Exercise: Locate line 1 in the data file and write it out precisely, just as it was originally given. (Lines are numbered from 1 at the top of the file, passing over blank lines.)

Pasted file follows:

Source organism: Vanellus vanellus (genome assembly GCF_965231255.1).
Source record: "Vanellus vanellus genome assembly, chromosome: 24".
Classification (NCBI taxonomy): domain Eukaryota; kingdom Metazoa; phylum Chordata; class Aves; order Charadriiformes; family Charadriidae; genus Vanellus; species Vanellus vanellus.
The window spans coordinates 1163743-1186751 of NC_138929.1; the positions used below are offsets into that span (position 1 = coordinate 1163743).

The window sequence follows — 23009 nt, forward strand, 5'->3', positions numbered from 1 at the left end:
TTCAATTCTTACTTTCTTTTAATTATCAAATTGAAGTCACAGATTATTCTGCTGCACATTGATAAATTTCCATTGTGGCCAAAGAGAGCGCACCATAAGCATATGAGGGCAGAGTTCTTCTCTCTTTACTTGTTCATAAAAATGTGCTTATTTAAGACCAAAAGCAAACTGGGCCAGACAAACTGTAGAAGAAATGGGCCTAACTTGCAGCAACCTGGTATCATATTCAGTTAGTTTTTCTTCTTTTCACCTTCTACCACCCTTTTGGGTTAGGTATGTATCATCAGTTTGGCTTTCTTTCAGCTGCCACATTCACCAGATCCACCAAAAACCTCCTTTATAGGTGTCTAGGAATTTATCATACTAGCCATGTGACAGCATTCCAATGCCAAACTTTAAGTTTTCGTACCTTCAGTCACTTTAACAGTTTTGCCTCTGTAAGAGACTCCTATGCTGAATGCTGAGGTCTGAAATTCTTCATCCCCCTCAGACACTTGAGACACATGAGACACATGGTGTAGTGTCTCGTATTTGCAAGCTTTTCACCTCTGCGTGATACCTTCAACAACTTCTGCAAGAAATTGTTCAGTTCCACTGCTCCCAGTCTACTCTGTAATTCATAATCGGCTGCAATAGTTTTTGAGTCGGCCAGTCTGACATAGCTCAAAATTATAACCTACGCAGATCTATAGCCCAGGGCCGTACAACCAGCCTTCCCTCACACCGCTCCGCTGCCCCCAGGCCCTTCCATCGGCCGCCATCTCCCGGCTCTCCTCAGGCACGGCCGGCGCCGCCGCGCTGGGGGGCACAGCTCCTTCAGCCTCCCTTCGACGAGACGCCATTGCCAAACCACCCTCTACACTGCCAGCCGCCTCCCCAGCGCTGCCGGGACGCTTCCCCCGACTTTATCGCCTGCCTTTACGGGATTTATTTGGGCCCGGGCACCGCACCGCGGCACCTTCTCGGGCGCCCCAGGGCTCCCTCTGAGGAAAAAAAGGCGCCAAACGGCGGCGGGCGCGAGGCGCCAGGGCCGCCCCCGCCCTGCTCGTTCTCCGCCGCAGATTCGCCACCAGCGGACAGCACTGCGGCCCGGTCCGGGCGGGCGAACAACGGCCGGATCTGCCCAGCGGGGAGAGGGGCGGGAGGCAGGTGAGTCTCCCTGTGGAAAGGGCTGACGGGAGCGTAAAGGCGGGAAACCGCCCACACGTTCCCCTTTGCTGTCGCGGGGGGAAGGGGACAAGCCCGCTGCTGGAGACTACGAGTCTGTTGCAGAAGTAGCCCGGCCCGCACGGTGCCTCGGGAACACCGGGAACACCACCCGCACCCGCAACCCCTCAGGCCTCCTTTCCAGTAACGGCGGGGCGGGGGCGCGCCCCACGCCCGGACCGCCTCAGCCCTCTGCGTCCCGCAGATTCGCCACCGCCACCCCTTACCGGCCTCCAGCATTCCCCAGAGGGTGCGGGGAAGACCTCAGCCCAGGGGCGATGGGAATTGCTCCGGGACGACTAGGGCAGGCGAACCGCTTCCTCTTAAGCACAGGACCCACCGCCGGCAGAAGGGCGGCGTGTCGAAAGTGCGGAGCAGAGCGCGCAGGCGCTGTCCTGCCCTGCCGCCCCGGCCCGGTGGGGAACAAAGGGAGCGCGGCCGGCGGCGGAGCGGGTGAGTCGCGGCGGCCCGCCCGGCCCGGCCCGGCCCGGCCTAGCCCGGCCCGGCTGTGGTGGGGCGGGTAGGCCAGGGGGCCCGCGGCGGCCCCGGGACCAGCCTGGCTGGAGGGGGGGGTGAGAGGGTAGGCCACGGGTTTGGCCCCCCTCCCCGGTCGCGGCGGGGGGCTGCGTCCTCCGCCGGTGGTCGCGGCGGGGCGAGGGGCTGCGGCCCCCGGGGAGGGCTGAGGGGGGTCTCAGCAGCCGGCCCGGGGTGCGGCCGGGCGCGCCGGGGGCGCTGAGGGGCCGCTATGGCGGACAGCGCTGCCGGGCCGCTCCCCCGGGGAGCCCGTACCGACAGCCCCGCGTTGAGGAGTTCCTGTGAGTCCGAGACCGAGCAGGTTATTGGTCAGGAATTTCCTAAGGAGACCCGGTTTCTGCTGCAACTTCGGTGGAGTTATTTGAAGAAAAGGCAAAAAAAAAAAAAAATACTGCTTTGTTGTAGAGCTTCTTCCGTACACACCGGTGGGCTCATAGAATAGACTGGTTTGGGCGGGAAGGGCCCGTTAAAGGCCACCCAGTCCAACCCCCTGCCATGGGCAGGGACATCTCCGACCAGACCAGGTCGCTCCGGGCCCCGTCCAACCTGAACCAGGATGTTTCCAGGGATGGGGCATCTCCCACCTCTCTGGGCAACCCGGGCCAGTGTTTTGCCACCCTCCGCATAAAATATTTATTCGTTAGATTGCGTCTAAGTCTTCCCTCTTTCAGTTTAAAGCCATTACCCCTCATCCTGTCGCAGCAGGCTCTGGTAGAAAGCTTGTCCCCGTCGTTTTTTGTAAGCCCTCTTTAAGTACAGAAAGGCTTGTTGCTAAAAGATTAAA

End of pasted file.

Source organism: Vanellus vanellus (genome assembly GCF_965231255.1).